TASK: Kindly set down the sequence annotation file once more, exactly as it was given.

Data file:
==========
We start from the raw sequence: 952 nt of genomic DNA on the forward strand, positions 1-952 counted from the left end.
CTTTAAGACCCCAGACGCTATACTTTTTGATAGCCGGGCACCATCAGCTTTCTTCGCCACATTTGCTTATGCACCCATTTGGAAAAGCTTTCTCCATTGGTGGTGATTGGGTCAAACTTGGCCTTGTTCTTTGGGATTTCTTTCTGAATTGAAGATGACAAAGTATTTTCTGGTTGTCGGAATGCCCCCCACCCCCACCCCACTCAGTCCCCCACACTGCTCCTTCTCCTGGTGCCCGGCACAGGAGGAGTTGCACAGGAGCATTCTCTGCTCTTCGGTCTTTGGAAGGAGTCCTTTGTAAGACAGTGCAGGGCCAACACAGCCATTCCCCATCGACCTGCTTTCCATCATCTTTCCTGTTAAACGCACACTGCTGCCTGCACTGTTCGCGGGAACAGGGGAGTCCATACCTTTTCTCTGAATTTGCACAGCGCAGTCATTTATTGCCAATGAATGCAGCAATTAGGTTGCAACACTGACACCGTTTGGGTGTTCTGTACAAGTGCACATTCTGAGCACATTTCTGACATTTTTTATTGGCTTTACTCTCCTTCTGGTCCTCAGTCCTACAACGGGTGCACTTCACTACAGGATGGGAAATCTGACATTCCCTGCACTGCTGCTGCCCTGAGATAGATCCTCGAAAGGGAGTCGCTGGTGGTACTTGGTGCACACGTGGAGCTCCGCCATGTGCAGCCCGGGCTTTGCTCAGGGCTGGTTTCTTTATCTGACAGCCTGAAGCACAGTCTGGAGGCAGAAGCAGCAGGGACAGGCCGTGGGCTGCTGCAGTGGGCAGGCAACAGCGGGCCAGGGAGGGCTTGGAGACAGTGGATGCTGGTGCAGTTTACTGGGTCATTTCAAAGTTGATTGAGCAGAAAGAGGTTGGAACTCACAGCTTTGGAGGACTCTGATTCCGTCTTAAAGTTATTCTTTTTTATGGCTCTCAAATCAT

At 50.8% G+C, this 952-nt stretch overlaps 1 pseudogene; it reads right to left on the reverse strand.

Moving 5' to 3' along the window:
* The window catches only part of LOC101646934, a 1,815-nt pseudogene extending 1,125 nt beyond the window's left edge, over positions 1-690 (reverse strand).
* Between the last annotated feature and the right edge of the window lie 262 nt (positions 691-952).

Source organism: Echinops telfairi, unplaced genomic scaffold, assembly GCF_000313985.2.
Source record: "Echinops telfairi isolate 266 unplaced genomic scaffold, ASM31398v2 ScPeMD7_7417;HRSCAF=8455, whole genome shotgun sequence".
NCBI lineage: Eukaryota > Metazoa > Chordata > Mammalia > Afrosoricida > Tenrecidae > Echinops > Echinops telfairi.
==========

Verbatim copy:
We start from the raw sequence: 952 nt of genomic DNA on the forward strand, positions 1-952 counted from the left end.
CTTTAAGACCCCAGACGCTATACTTTTTGATAGCCGGGCACCATCAGCTTTCTTCGCCACATTTGCTTATGCACCCATTTGGAAAAGCTTTCTCCATTGGTGGTGATTGGGTCAAACTTGGCCTTGTTCTTTGGGATTTCTTTCTGAATTGAAGATGACAAAGTATTTTCTGGTTGTCGGAATGCCCCCCACCCCCACCCCACTCAGTCCCCCACACTGCTCCTTCTCCTGGTGCCCGGCACAGGAGGAGTTGCACAGGAGCATTCTCTGCTCTTCGGTCTTTGGAAGGAGTCCTTTGTAAGACAGTGCAGGGCCAACACAGCCATTCCCCATCGACCTGCTTTCCATCATCTTTCCTGTTAAACGCACACTGCTGCCTGCACTGTTCGCGGGAACAGGGGAGTCCATACCTTTTCTCTGAATTTGCACAGCGCAGTCATTTATTGCCAATGAATGCAGCAATTAGGTTGCAACACTGACACCGTTTGGGTGTTCTGTACAAGTGCACATTCTGAGCACATTTCTGACATTTTTTATTGGCTTTACTCTCCTTCTGGTCCTCAGTCCTACAACGGGTGCACTTCACTACAGGATGGGAAATCTGACATTCCCTGCACTGCTGCTGCCCTGAGATAGATCCTCGAAAGGGAGTCGCTGGTGGTACTTGGTGCACACGTGGAGCTCCGCCATGTGCAGCCCGGGCTTTGCTCAGGGCTGGTTTCTTTATCTGACAGCCTGAAGCACAGTCTGGAGGCAGAAGCAGCAGGGACAGGCCGTGGGCTGCTGCAGTGGGCAGGCAACAGCGGGCCAGGGAGGGCTTGGAGACAGTGGATGCTGGTGCAGTTTACTGGGTCATTTCAAAGTTGATTGAGCAGAAAGAGGTTGGAACTCACAGCTTTGGAGGACTCTGATTCCGTCTTAAAGTTATTCTTTTTTATGGCTCTCAAATCAT

At 50.8% G+C, this 952-nt stretch overlaps 1 pseudogene; it reads right to left on the reverse strand.

Moving 5' to 3' along the window:
* The window catches only part of LOC101646934, a 1,815-nt pseudogene extending 1,125 nt beyond the window's left edge, over positions 1-690 (reverse strand).
* Between the last annotated feature and the right edge of the window lie 262 nt (positions 691-952).

Source organism: Echinops telfairi, unplaced genomic scaffold, assembly GCF_000313985.2.
Source record: "Echinops telfairi isolate 266 unplaced genomic scaffold, ASM31398v2 ScPeMD7_7417;HRSCAF=8455, whole genome shotgun sequence".
NCBI lineage: Eukaryota > Metazoa > Chordata > Mammalia > Afrosoricida > Tenrecidae > Echinops > Echinops telfairi.